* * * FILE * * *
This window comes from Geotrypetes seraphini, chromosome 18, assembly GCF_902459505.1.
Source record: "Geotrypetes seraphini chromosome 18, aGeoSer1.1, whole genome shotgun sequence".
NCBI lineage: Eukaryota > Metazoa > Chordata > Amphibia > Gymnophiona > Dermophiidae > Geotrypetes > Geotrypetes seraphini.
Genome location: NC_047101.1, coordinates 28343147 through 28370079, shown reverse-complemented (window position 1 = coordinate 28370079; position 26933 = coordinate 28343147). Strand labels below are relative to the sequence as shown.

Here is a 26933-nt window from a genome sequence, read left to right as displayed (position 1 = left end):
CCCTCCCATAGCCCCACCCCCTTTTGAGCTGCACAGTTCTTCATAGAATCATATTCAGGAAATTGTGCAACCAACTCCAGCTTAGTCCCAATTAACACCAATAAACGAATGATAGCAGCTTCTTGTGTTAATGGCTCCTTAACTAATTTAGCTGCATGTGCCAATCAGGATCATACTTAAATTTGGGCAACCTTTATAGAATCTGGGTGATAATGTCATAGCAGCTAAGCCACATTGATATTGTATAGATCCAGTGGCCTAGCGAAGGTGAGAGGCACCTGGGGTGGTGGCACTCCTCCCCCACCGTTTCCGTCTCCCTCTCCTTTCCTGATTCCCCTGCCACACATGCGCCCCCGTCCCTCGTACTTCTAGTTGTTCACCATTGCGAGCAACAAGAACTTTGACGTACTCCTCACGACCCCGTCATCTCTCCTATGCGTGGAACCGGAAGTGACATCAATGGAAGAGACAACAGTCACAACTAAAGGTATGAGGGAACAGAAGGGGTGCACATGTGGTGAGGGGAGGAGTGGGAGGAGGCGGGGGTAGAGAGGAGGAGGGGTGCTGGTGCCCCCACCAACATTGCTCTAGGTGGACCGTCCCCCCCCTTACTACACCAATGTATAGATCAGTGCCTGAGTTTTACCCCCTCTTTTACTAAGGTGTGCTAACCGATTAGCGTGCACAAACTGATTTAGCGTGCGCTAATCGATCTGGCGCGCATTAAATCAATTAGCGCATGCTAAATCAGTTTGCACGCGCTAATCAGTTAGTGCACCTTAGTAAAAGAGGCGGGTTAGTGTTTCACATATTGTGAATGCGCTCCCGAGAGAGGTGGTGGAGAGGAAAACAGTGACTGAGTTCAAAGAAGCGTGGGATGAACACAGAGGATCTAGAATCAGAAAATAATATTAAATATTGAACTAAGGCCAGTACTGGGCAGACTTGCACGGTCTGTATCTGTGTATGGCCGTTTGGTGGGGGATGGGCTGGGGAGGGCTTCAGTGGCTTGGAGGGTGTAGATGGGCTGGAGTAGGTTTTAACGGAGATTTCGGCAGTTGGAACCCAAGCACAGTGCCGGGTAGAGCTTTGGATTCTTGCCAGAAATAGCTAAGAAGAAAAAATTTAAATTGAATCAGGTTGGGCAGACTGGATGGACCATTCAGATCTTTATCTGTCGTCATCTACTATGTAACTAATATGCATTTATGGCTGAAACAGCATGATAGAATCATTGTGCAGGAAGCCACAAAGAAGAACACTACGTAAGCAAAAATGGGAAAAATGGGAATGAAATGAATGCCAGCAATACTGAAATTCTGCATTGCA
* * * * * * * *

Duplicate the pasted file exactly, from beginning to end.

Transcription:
This window comes from Geotrypetes seraphini, chromosome 18, assembly GCF_902459505.1.
Source record: "Geotrypetes seraphini chromosome 18, aGeoSer1.1, whole genome shotgun sequence".
NCBI lineage: Eukaryota > Metazoa > Chordata > Amphibia > Gymnophiona > Dermophiidae > Geotrypetes > Geotrypetes seraphini.
Genome location: NC_047101.1, coordinates 28343147 through 28370079, shown reverse-complemented (window position 1 = coordinate 28370079; position 26933 = coordinate 28343147). Strand labels below are relative to the sequence as shown.

Here is a 26933-nt window from a genome sequence, read left to right as displayed (position 1 = left end):
CCCTCCCATAGCCCCACCCCCTTTTGAGCTGCACAGTTCTTCATAGAATCATATTCAGGAAATTGTGCAACCAACTCCAGCTTAGTCCCAATTAACACCAATAAACGAATGATAGCAGCTTCTTGTGTTAATGGCTCCTTAACTAATTTAGCTGCATGTGCCAATCAGGATCATACTTAAATTTGGGCAACCTTTATAGAATCTGGGTGATAATGTCATAGCAGCTAAGCCACATTGATATTGTATAGATCCAGTGGCCTAGCGAAGGTGAGAGGCACCTGGGGTGGTGGCACTCCTCCCCCACCGTTTCCGTCTCCCTCTCCTTTCCTGATTCCCCTGCCACACATGCGCCCCCGTCCCTCGTACTTCTAGTTGTTCACCATTGCGAGCAACAAGAACTTTGACGTACTCCTCACGACCCCGTCATCTCTCCTATGCGTGGAACCGGAAGTGACATCAATGGAAGAGACAACAGTCACAACTAAAGGTATGAGGGAACAGAAGGGGTGCACATGTGGTGAGGGGAGGAGTGGGAGGAGGCGGGGGTAGAGAGGAGGAGGGGTGCTGGTGCCCCCACCAACATTGCTCTAGGTGGACCGTCCCCCCCCTTACTACACCAATGTATAGATCAGTGCCTGAGTTTTACCCCCTCTTTTACTAAGGTGTGCTAACCGATTAGCGTGCACAAACTGATTTAGCGTGCGCTAATCGATCTGGCGCGCATTAAATCAATTAGCGCATGCTAAATCAGTTTGCACGCGCTAATCAGTTAGTGCACCTTAGTAAAAGAGGCGGGTTAGTGTTTCACATATTGTGAATGCGCTCCCGAGAGAGGTGGTGGAGAGGAAAACAGTGACTGAGTTCAAAGAAGCGTGGGATGAACACAGAGGATCTAGAATCAGAAAATAATATTAAATATTGAACTAAGGCCAGTACTGGGCAGACTTGCACGGTCTGTATCTGTGTATGGCCGTTTGGTGGGGGATGGGCTGGGGAGGGCTTCAGTGGCTTGGAGGGTGTAGATGGGCTGGAGTAGGTTTTAACGGAGATTTCGGCAGTTGGAACCCAAGCACAGTGCCGGGTAGAGCTTTGGATTCTTGCCAGAAATAGCTAAGAAGAAAAAATTTAAATTGAATCAGGTTGGGCAGACTGGATGGACCATTCAGATCTTTATCTGTCGTCATCTACTATGTAACTAATATGCATTTATGGCTGAAACAGCATGATAGAATCATTGTGCAGGAAGCCACAAAGAAGAACACTACGTAAGCAAAAATGGGAAAAATGGGAATGAAATGAATGCCAGCAATACTGAAATTCTGCATTGCA